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Hey! Let's Show Some Respect Around Here

August 15, 2000|BILL PLASCHKE, sports columnist

So somebody is on the podium making a speech, and somebody is standing behind him tuning a trombone, and what appears to be the future of this great nation is being debated by two extraordinarily hairy delegates nearby.

Yet I've got a state senator from New Hampshire standing in front of me pretending to dribble and shoot a basketball.

"The problem with Shaq is, he's got to bend his knees and follow through," says Lou D'Allesandro, bending his knees and following through and nearly removing the eye of a button-infested colleague.

The honorable Mr. D'Allesandro feels compelled to offer this demonstration Monday evening because, well, I've dishonorably informed his New Hampshire delegation of a serious problem with their location at the Democratic National Convention.

Dudes, I told them, you are sitting at the exact spot where Shaquille O'Neal misses his free throws.

"All of them?" horrified fellow Sen. Sylvia Larsen exclaims.

OK, maybe it only seems like it.

"Well, then, as long as he doesn't miss all of them," she says.

Then Mr. D'Allesandro takes the floor and drops into his shooting stance and the entire delegation appears poised to nominate Jerry West.

I stroll away, pleased.


Squatters. All of them. From the people who removed the scoreboard to the people who darkened the championship banners to the 4,339 delegates who had no idea of the sacred ground upon which they spun.

They need to know.

This Democratic National Convention isn't being held at some town hall or White House ballroom.

This is Staples Center, home of the world champion Lakers, sports pulse of the city.

The last time most of us saw the place before Monday, confetti was soaring and Lakers were hugging and a championship series victory over the Indiana Pacers was being completed.

Two months and $10 million later, the floor is gone, the benches gone, and the only reminder of Laker basketball is a long and rambling "national anthem" that isn't remotely a national anthem.

Thank you, Melissa Etheridge.

As for everyone else, well, I considered it my duty Monday to inform them of exactly where they were.

First stop, Laker locker room. Good news. The Democrats understand its meaning. They're housing their convention bosses there.

"A very sought-after location," says Tim Leiweke, Staples Center president. "Everyone that comes in there, they look over at the lockers and say, 'Ohhh, Shaq' and 'Ohhh, Kobe.' "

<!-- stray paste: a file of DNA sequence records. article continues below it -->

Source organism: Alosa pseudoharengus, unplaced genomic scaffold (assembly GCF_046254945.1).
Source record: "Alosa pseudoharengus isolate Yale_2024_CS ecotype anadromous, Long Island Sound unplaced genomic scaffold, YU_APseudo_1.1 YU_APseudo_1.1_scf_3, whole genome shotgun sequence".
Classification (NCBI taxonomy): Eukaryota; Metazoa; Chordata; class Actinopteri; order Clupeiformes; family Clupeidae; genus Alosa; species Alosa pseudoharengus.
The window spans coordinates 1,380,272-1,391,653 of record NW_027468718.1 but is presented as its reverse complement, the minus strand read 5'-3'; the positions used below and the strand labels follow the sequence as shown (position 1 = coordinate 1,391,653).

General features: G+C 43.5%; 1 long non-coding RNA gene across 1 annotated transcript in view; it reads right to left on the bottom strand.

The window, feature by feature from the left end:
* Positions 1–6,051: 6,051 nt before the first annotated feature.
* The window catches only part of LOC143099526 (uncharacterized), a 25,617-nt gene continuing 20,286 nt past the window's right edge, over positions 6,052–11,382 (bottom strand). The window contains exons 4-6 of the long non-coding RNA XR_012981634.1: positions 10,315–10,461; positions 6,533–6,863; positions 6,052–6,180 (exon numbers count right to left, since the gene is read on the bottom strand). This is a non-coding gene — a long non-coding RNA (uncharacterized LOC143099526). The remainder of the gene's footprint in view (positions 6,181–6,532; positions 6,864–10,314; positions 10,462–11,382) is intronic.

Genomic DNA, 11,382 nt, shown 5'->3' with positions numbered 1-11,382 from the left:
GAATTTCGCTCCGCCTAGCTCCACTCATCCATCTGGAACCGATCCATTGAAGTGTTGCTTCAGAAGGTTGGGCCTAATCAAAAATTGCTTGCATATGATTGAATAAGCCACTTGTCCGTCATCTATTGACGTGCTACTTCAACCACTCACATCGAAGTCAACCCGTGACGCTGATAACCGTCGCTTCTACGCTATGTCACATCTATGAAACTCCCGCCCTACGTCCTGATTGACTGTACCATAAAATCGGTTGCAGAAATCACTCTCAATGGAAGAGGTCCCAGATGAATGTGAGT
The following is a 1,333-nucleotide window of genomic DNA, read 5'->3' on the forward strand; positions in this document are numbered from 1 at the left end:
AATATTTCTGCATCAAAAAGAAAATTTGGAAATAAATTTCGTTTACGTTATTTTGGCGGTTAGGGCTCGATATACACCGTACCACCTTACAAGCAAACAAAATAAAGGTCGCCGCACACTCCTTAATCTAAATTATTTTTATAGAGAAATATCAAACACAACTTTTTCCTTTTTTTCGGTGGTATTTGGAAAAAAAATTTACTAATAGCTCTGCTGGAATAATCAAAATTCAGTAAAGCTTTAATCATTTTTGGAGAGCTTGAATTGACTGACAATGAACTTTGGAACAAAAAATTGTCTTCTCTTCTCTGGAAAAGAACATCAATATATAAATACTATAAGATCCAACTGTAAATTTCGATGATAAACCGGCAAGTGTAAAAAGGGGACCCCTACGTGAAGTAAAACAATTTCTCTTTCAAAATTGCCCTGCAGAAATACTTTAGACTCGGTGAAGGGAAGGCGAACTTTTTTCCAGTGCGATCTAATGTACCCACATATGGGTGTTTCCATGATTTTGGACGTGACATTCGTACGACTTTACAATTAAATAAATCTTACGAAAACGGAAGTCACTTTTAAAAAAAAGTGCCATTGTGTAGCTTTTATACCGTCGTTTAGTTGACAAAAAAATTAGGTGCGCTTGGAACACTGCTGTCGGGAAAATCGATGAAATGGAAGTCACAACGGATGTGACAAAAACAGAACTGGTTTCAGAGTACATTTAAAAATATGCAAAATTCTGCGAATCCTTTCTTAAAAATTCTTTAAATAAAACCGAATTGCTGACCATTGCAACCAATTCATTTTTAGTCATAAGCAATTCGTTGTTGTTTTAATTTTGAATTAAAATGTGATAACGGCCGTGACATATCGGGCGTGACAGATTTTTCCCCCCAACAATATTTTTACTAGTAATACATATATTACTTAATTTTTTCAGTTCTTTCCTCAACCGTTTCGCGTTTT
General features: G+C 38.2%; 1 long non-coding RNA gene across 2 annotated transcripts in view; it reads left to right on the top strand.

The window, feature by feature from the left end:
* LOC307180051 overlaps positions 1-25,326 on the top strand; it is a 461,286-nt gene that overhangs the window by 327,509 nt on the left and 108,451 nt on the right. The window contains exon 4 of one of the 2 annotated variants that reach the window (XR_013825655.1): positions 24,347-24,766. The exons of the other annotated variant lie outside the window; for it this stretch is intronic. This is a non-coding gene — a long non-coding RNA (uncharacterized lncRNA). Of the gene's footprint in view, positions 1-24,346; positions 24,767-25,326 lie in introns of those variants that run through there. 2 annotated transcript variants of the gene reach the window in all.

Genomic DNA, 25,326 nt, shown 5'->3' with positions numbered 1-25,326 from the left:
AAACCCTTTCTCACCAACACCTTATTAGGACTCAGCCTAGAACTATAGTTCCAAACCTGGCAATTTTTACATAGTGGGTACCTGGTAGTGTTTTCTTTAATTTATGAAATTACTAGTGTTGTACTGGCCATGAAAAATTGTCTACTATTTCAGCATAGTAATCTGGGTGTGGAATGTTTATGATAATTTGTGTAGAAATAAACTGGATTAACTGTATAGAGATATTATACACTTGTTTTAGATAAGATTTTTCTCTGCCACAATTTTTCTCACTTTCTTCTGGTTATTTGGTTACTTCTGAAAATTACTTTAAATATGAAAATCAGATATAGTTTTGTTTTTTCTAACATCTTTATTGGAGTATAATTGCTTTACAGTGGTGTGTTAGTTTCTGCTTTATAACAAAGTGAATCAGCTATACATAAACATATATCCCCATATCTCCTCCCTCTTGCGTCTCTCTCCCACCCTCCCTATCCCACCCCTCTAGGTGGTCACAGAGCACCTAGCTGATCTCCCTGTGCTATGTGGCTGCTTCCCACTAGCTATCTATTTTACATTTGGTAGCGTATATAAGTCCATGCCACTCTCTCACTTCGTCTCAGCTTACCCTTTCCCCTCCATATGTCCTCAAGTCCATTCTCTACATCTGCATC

Next stop, Clipper locker room. More good news. The Democrats also understand its importance.

They make sure nothing real happens there, using it instead as a rehearsal room, complete with a practice podium.

"This will be the only time anybody will give an acceptance speech in here," cracks one dignitary.

On to the floor, which isn't really a floor but a Republican-bashing mosh pit.

The podium is where the midcourt scorer's table used to be, with plastic air horns being replaced by human ones.

The Tennessee delegation is where Laker Coach Phil Jackson sits, sort of a Zen meets Zeb.

The California delegation is--you guessed it--where Jack Nicholson sits.

"That guy's got to be a Democrat, right?" asks Bruce Lee, a delegate from Fullerton.

In a bit of symmetry that is surely coincidental, delegates from President Clinton's birthplace (Arkansas) occupy the home of the north basket, while those from Hillary's birthplace (Illinois) occupy the home of the south basket.

Neither of which compares to the relevancy of the occupants of the home of Chick Hearn.

The Laker longtime broadcaster often complains that his midcourt seat in the middle of the stands is too far from the action.

Guess who is there this week? Yep. Guam. All 6,089 miles away.

"We would listen to Chick Hearn, but, it's like, the next morning," says Guam delegate David Shimizu.

Appropriate too are the Staples Center hallways through which President Clinton took his long, pre-speech walk Monday.

Earlier this summer, through those same hallways, strolled then-Clipper Coach Jim Todd.

"Dead man walking," remarked one bystander then, as now.

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